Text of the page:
4. Be aware of the heat sources in your kitchen

The rings on a hob and the inside of an oven will of course get hot, but the areas around these can too. Any pans that you’ve been cooking with can stay hot for a surprisingly long time, and electrical appliances like kettles and toasters will get hot too. Make sure you turn your cooker and electrics off after use, and take extra care if you’re not the only person using the kitchen.

If you’re not sure how hot something is, try feeling the air around it to see if that’s hot. Never touch something that might be hot with the palm of your hand – this can trigger your grip reflex. Instead, you can use the very tips of your fingers or the back of your hand. It’s a good idea to use your other senses too – if you can hear a sizzling sound, see steam or smoke, or if something smells hot, it’s probably too hot to touch.

5. Be prepared

Although I hope none of you ever have to deal with one, there is a risk of fires in the kitchen. Make sure your smoke alarms stay in good working order (more information here), and have a plan in case something goes wrong (link).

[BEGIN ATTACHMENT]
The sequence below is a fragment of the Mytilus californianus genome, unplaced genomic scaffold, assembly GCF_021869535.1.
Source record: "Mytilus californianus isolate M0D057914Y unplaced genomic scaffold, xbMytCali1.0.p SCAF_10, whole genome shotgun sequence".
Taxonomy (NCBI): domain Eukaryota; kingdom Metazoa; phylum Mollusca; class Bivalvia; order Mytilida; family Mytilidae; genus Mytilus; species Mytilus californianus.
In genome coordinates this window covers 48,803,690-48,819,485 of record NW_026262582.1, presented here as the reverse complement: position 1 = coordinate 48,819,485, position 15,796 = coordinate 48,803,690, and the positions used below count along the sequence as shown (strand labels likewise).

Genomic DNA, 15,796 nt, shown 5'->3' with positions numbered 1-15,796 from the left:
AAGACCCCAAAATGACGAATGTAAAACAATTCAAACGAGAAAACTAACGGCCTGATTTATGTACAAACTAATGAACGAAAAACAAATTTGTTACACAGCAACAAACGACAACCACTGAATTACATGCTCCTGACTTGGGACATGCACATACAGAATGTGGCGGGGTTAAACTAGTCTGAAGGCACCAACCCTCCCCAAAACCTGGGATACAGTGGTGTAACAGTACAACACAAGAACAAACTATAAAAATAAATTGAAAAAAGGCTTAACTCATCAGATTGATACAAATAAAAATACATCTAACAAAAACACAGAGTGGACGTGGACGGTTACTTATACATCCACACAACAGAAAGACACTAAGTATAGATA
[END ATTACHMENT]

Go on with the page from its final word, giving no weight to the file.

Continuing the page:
You might also want to consider investing in safety equipment like a fire extinguisher or a fire blanket (more information here). Don’t be afraid to call the emergency services, and always value your safety over your stuff.


These five tips should help keep you safe in the kitchen, but even following best practices accidents can happen. You can find great first aid advice from organisations like the Red Cross (link) and the NHS (link), or you can read on for basic first aid for the kinds of burns you might get in the kitchen.


Most burns are only minor, and you can easily treat them at home.

As soon as you’ve turned off the heat, the first thing to do with any burn is to try and cool it down. The best way to do this is with clean, slow-running water, such as from a tap or shower. It’s best not to use ice directly on the skin, and try to make sure it’s just the area around the burn you’re cooling. You should spend at least 10 minutes cooling the burn before you do anything else.